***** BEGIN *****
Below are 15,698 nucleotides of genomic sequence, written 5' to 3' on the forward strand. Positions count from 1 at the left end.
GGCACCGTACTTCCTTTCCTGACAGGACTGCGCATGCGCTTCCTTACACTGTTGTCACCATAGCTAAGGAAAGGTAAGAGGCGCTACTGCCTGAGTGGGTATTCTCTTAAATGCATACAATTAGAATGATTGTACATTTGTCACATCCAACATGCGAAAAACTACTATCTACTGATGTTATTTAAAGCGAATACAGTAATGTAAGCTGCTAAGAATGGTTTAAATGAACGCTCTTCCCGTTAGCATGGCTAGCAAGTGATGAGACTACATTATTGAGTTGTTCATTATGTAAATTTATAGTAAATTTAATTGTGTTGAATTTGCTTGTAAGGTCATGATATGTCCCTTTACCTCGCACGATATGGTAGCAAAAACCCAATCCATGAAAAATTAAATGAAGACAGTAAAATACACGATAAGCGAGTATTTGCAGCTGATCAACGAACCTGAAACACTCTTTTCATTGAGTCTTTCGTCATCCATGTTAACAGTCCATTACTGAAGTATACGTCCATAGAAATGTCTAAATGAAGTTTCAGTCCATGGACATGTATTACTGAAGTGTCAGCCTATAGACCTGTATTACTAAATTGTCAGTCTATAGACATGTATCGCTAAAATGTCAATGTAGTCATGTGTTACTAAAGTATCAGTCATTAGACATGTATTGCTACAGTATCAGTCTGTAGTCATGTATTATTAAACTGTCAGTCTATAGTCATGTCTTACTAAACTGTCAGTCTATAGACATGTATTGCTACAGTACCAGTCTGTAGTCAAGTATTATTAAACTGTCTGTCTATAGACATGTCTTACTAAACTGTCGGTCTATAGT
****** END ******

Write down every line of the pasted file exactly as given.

Below are 15,698 nucleotides of genomic sequence, written 5' to 3' on the forward strand. Positions count from 1 at the left end.
GGCACCGTACTTCCTTTCCTGACAGGACTGCGCATGCGCTTCCTTACACTGTTGTCACCATAGCTAAGGAAAGGTAAGAGGCGCTACTGCCTGAGTGGGTATTCTCTTAAATGCATACAATTAGAATGATTGTACATTTGTCACATCCAACATGCGAAAAACTACTATCTACTGATGTTATTTAAAGCGAATACAGTAATGTAAGCTGCTAAGAATGGTTTAAATGAACGCTCTTCCCGTTAGCATGGCTAGCAAGTGATGAGACTACATTATTGAGTTGTTCATTATGTAAATTTATAGTAAATTTAATTGTGTTGAATTTGCTTGTAAGGTCATGATATGTCCCTTTACCTCGCACGATATGGTAGCAAAAACCCAATCCATGAAAAATTAAATGAAGACAGTAAAATACACGATAAGCGAGTATTTGCAGCTGATCAACGAACCTGAAACACTCTTTTCATTGAGTCTTTCGTCATCCATGTTAACAGTCCATTACTGAAGTATACGTCCATAGAAATGTCTAAATGAAGTTTCAGTCCATGGACATGTATTACTGAAGTGTCAGCCTATAGACCTGTATTACTAAATTGTCAGTCTATAGACATGTATCGCTAAAATGTCAATGTAGTCATGTGTTACTAAAGTATCAGTCATTAGACATGTATTGCTACAGTATCAGTCTGTAGTCATGTATTATTAAACTGTCAGTCTATAGTCATGTCTTACTAAACTGTCAGTCTATAGACATGTATTGCTACAGTACCAGTCTGTAGTCAAGTATTATTAAACTGTCTGTCTATAGACATGTCTTACTAAACTGTCGGTCTATAGT